Originally published in Australia, the book is finally coming to the States! The author succeeds in world building and creating rich and complex characters, each with their own backstory. Full of adventure, death-defying escapes, and a small gang intent to help those in need from a corrupt society. The Hush is fabulous! Highly recommend.
eGalley review Publication date 6.6.17
The Unquiet Grave – Sharyn McCrumb
You have to admit that Zona and Trout made a beautiful couple. She with her hazel eyes and strawberry blond hair, him with his crinkly black hair and sculptured face. But their hasty marriage was doomed from the start. Zona didn’t care a whit about cooking or house cleaning, and Trout loved to eat, and expected a neat and tidy place to live in. Sounds like not much that couldn’t be fixed, but in Greenbrier County, West Virginia in 1897, those were major problems. You wouldn’t think they’d be so major as to provoke him to kill her. But that’s just what happened. He’d of gotten away with it, too, if Zona’s ghost hadn’t interfered.
Sharyn McCrumb has once again written a compelling story, mixing historical events with fiction. This time she uses extensive genealogical research to retell the folk story of the Greenbrier Ghost, a well known mountain folk tale. I thoroughly enjoyed every page of this book. It would be fine for older teens and I highly recommend it.
eGalley review Publication date 6.20.17
“Nine on an island, orphans all, Any more, the sky might fall.”
An idyllic island is home to nine orphans, each one year apart in age. Every year, a boat delivers a small child who is about 5 years old. Then the oldest on the island is expected to hop in the boat to leave the island. This ensures there will always be nine on the island. The new oldest is the Elder and takes charge of the new arrival. Jinny’s close friend, Deen, is the recent Elder who leaves the island despite her pleas for him to stay. Jenny is now the Elder and takes small Ess under her wing to teach her the ways of the island. She has a year with her Charge to teach her how to read, swim, hunt, prepare food, and all the tasks required to survive on the peaceful island.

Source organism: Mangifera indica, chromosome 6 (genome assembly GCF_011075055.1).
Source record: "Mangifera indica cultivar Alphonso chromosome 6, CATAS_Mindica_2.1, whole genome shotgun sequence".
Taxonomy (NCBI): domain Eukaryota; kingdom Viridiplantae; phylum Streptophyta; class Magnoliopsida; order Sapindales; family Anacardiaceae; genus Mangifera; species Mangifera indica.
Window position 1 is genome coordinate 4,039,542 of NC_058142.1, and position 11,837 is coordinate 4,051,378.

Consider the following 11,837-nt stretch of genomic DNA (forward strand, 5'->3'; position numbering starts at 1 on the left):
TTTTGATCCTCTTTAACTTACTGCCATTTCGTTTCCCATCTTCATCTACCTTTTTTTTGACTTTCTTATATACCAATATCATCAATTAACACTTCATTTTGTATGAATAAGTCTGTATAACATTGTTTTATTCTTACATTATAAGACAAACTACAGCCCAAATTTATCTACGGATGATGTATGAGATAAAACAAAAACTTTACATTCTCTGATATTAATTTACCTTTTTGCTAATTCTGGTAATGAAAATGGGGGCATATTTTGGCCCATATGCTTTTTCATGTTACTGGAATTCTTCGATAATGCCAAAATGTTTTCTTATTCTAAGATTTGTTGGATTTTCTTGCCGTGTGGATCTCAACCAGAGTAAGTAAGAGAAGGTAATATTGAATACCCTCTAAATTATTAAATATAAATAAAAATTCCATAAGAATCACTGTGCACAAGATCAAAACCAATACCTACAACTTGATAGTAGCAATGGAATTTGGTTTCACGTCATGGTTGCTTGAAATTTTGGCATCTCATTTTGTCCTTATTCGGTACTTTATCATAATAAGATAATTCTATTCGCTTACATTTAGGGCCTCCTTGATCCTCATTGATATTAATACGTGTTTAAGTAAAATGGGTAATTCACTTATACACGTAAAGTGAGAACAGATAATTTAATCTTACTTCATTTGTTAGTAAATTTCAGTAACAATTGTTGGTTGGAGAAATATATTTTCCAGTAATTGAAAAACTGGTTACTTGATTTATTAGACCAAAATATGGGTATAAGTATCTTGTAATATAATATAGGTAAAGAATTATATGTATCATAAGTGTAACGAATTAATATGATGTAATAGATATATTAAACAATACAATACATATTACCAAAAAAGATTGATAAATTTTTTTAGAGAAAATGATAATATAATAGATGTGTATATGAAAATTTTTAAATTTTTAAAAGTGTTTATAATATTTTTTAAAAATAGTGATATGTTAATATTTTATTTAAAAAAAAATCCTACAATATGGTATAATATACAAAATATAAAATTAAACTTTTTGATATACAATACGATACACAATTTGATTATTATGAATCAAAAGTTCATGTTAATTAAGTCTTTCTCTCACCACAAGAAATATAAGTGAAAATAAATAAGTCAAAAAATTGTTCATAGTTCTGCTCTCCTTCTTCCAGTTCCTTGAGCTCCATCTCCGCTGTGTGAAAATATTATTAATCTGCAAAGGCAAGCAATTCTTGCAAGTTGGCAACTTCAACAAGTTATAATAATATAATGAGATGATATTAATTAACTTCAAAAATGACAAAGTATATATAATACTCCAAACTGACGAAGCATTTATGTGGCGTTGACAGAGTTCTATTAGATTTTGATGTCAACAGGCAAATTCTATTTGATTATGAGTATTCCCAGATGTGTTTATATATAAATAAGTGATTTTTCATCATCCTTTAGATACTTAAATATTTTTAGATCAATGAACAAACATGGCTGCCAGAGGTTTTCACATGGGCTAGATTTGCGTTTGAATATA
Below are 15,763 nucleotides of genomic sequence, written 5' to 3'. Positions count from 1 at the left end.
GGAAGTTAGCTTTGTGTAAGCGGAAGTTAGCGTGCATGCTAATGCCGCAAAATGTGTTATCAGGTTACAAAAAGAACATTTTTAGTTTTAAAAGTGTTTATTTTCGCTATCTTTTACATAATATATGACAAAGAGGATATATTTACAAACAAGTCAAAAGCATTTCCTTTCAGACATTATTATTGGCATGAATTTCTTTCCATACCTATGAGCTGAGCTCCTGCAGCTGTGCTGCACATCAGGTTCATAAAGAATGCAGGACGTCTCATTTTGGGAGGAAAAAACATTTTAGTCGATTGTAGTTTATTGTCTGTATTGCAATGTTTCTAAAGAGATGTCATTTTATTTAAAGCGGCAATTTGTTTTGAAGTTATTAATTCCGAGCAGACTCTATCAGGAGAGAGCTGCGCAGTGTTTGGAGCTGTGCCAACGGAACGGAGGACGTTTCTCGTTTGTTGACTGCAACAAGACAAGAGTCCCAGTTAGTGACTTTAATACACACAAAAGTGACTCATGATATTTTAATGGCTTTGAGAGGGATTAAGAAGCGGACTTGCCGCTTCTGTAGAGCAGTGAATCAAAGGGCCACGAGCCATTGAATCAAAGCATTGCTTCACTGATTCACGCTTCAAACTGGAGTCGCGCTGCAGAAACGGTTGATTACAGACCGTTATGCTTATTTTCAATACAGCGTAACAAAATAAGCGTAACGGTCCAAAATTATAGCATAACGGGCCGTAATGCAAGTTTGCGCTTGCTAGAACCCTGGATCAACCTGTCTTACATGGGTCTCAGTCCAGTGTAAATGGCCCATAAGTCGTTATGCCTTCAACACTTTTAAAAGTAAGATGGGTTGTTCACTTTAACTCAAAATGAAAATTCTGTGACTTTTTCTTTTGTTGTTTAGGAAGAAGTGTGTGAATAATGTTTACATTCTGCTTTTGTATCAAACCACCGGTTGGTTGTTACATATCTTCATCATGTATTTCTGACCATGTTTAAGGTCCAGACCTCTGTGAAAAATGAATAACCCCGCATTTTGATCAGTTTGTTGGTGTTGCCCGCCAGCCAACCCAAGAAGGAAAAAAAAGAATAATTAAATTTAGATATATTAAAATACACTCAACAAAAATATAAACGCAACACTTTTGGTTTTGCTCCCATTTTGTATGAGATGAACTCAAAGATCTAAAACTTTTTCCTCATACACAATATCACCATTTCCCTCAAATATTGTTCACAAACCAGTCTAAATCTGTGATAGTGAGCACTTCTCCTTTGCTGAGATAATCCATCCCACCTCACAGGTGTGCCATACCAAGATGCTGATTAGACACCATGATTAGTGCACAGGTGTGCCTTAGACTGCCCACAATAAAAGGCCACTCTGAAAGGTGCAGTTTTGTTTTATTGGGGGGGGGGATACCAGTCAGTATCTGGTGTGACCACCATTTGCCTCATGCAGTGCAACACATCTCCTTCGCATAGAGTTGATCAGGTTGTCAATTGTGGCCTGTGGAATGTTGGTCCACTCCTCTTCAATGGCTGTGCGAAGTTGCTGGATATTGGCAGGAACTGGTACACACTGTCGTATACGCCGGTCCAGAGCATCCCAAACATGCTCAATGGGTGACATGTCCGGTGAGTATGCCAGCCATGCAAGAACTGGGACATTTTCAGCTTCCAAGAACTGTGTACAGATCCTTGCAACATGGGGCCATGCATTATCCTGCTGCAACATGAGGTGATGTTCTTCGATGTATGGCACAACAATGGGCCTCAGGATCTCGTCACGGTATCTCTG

The children all get along quite nicely and they thrive. They don’t question why they are there or ponder life beyond the island. However, during Jinny’s Elder year, she does begin to question the meaning of it all. As her time draws close to leave the island, the boat arrives with a screaming young boy, Loo. But Jinny refuses to get in the boat and decides to stay and continue her reign as Elder depriving Ben, next in line, of the role.
A lyrical book for the thoughtful reader, Orphan Island describes an island that would be a lovely place to visit. The island cares and provides for the children – as long as all is in balance. When Jinny decides to stay, she makes the self-absorbed and head strong decision that affects all of them. We see her change and question her actions and by doing so, grow as a person. An excellent read for the gentle reader. Highly recommend.
eGalley review Publication date 5.30.17
Following the death of Sage’s peasant father, a fowler who taught Sage all he knew, Sage is taken in by her noble uncle. She is a natural teacher and tutors his children until she reaches the age for marriage. Arranged marriages are the norm for the noble class. Sage tried to play the role of the obedient, helpless, young lady. Alas, it was clear she did not meet the qualifications to be matched. Sage is too independent, too outdoorsy, too inquisitive to be matched. Instead, she apprentices with the aging matchmaker. The matchmaker for the kingdom strives to make matches that best suit the temperament of the available noble men and women while also making the political matches that best suit their families. Sage is to observe the girls the matchmaker has chosen as they all caravan across the kingdom to the big marriage ceremony.
Captain Quinn is a career military officer. His father is the General. Even his little brother is in the army. Quinn is also protective of his cousin, the Crown Prince who is in his unit. Quinn’s unit is assigned to escort the matchmaker’s brides to the ceremony, stopping along the way at the fortress of a noble suspected of rebellious activity. Quinn suspects a plot to create an alliance with a neighboring kingdom and to kidnap the Crown Prince. Quinn uses Sage as a spy when things get tricky. Plots and scheming abound as Quinn and Sage work to thwart a violent rebellion.
The author shows the differences of the social classes and how noble families use women as pawns to gain political strength. Sage is a strong protagonist: smart, inquisitive, adaptable, instigator. She is instantly likeable as is Captain Quinn. Quinn is the duty-bound career soldier, loyal to his kingdom and his family. The story moves at a brisk pace and never bogs down. Just enough character introspection to flesh out the characters and draw the reader in. A bit of romance dots the action sequences and the character plot twists are excellent. The political strategizing is well conceived and executed. For the reader who enjoys the political maneuvering in a kingdom, this is a very good read. It had my attention the entire length of the novel. The first in a planned trilogy, I hope to read more about all the characters. Even the secondary characters are interesting. Well done!
eGalley review Publication date 5.9.17